Table 1. Average Annual Income

Table 1. Average Annual Income (New York vs. Paris)

Graph 1. Average Annual Income

Graph 1. Average Annual Income (New York vs. Paris)

As with every industry, incomes of the same professions vary greatly from one city to another. But let’s take this information further. The following table shows the average annual incomes of three common language professions in several cities around the globe. In this scenario, interpreters in Dubai make up to over $150,000 a year, overshadowing the income of a dubber or voice actor in New York. The lowest income also changes considerably: translators and localizers in Shanghai can make as little as just $12,000 a year, and interpreters in Mexico City may earn less than half the amount their peers in Paris and New York are making.

Table.2  Average Annual Income (around the world)

Table.2  Average Annual Income (around the world)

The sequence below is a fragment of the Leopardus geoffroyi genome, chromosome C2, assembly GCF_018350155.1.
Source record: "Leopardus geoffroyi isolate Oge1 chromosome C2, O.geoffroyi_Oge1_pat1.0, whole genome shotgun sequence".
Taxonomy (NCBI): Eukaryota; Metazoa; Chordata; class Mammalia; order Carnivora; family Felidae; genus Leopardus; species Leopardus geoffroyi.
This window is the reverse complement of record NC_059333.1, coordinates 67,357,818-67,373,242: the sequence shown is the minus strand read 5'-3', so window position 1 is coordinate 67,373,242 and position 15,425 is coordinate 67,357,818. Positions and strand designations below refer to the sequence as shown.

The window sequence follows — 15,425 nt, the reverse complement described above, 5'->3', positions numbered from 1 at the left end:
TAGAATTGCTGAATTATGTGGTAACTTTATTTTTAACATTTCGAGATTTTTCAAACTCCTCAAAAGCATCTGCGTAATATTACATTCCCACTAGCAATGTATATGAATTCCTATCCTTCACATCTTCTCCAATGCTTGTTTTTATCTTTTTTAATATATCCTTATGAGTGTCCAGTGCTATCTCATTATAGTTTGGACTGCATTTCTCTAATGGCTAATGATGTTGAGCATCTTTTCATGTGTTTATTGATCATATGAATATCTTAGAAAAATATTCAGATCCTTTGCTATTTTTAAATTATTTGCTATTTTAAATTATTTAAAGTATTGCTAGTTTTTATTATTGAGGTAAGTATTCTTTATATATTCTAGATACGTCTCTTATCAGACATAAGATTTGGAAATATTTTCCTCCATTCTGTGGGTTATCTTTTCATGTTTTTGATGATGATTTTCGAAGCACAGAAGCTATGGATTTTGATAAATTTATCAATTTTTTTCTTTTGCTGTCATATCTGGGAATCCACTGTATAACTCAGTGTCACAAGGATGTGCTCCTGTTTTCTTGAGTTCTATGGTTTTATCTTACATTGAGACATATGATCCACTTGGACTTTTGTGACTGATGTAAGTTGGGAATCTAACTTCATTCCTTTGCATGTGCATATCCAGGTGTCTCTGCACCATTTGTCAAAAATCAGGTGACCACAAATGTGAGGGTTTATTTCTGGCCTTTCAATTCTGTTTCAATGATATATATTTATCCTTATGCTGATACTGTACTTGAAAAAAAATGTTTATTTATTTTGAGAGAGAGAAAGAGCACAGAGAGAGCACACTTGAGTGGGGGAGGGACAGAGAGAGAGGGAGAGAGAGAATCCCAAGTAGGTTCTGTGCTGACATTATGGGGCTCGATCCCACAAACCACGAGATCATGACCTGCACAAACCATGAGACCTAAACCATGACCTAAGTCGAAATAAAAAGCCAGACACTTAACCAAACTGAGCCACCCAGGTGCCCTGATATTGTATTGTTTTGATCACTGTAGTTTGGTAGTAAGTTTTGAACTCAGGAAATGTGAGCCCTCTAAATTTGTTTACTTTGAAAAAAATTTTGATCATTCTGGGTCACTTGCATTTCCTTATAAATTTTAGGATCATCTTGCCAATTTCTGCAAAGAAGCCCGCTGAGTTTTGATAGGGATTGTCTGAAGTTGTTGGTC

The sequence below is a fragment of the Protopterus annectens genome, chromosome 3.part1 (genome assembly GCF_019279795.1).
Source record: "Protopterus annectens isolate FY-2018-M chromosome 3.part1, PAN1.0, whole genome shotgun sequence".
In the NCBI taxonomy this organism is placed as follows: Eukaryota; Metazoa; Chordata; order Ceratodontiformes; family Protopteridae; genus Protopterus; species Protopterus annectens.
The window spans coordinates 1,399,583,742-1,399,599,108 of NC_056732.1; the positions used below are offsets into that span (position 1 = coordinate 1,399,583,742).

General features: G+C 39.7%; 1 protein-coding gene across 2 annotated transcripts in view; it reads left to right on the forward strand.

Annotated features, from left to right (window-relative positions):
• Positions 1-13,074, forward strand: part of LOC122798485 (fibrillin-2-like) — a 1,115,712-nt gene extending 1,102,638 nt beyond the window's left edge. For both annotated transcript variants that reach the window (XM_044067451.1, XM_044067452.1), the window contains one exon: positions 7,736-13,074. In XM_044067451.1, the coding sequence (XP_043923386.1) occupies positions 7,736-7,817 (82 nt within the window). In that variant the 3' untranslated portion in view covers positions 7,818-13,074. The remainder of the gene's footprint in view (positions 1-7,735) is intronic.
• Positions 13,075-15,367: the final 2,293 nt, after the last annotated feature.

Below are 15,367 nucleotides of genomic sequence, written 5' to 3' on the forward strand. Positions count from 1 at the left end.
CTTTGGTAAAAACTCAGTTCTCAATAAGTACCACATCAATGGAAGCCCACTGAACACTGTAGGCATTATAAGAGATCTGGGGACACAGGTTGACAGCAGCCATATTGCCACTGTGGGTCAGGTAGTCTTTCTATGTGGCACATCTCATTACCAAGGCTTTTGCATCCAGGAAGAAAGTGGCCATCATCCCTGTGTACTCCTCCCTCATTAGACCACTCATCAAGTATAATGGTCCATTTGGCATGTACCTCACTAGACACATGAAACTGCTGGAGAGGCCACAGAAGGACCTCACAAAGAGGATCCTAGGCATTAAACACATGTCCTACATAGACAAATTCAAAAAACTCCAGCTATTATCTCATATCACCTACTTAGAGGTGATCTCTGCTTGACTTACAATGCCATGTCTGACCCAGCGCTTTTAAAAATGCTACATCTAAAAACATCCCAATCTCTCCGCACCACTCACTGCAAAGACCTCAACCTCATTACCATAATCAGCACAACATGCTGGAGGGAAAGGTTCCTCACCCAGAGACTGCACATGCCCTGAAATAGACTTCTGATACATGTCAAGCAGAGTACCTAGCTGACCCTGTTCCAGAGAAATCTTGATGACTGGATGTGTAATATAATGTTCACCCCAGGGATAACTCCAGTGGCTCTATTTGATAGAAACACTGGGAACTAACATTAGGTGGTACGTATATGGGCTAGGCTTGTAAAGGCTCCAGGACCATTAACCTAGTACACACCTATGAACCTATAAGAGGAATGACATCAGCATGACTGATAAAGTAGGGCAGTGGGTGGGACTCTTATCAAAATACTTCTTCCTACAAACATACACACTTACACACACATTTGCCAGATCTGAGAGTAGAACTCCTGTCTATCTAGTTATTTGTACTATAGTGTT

Graph.2  Average Annual Income (around the world)

Graph.2  Average Annual Income (around the world)

Yet, a question remains: are language professionals earning more money than the average Joe? Not everything that glitters is gold and having a dollar in Shanghai is not the same as having a dollar in Dubai. So let’s put these numbers into perspective.

 In the next table we compare the overall average income of language professionals by city with the corresponding average income by country. Here we can see a clear tendency to outweigh the medium national incomes.

Table.3 Average Annual Income (Language Industry Around the World vs Overall Income)

Table.3 Average Annual Income (Language Industry Around the World vs Overall Income)